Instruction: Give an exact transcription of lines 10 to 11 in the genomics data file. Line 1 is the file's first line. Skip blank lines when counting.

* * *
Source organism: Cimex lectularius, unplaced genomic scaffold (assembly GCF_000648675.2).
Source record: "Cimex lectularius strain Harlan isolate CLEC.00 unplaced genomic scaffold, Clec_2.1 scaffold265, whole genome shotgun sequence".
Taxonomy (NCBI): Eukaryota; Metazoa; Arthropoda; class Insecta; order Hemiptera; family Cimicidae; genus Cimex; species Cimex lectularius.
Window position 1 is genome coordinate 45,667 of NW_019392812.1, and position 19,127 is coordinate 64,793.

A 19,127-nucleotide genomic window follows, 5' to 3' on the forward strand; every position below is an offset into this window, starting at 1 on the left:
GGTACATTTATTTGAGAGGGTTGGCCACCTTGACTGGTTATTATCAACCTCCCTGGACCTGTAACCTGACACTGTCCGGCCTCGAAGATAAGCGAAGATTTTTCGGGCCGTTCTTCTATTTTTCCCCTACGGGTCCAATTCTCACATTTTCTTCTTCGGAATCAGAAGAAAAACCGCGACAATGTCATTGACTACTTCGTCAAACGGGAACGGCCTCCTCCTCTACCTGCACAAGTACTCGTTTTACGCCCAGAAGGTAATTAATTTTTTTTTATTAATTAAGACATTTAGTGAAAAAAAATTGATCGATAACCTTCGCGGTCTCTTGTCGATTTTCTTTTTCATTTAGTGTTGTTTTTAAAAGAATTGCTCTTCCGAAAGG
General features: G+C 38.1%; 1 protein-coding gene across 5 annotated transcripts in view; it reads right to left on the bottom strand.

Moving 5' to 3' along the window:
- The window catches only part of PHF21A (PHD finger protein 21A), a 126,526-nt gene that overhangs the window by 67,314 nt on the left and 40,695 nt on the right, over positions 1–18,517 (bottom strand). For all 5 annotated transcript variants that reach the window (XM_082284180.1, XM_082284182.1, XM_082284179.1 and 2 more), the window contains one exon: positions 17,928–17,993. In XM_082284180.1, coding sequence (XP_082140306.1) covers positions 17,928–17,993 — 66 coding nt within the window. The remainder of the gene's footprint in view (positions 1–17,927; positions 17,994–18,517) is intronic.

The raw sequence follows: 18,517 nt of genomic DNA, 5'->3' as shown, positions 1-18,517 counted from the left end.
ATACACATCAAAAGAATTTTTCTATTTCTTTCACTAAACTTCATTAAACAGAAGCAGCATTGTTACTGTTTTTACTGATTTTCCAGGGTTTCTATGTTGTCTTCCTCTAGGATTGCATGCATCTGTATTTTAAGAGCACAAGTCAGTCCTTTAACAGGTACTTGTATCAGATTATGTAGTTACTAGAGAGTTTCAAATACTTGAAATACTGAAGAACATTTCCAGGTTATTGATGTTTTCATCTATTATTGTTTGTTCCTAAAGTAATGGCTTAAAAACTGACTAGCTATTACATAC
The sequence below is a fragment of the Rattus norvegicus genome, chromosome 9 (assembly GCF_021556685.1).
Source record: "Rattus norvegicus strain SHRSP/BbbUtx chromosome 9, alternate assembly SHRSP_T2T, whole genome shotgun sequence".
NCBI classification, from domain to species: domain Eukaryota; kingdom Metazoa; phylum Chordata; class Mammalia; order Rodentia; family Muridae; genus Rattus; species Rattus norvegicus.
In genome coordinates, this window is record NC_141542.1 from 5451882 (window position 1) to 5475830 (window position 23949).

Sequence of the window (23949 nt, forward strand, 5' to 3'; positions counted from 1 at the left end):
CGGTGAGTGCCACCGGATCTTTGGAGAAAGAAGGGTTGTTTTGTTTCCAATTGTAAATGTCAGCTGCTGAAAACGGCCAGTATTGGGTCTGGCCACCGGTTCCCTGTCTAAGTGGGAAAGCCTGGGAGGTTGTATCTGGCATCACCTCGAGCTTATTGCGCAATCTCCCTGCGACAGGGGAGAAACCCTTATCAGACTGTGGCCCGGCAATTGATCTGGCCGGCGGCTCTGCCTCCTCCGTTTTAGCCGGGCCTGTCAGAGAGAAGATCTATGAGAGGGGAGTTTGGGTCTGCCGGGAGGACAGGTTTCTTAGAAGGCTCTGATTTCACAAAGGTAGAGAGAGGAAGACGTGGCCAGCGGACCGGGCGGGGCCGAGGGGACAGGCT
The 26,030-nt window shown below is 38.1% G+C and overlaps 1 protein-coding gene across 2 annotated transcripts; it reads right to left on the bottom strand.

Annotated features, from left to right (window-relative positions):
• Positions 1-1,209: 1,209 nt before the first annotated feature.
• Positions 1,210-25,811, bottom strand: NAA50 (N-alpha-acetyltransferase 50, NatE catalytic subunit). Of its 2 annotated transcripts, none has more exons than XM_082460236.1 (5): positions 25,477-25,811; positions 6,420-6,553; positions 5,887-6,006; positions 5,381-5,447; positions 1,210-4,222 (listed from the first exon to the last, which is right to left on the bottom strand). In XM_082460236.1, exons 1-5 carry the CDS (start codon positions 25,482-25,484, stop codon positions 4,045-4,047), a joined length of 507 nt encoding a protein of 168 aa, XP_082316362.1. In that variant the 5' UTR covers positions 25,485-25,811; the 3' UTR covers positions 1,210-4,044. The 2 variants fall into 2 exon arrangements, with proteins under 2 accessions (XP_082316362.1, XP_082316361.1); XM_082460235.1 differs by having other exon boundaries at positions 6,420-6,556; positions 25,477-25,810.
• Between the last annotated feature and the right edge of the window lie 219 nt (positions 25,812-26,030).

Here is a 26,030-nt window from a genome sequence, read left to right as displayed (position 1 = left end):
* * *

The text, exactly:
The raw sequence follows: 18,517 nt of genomic DNA, 5'->3' as shown, positions 1-18,517 counted from the left end.
ATACACATCAAAAGAATTTTTCTATTTCTTTCACTAAACTTCATTAAACAGAAGCAGCATTGTTACTGTTTTTACTGATTTTCCAGGGTTTCTATGTTGTCTTCCTCTAGGATTGCATGCATCTGTATTTTAAGAGCACAAGTCAGTCCTTTAACAGGTACTTGTATCAGATTATGTAGTTACTAGAGAGTTTCAAATACTTGAAATACTGAAGAACATTTCCAGGTTATTGATGTTTTCATCTATTATTGTTTGTTCCTAAAGTAATGGCTTAAAAACTGACTAGCTATTACATAC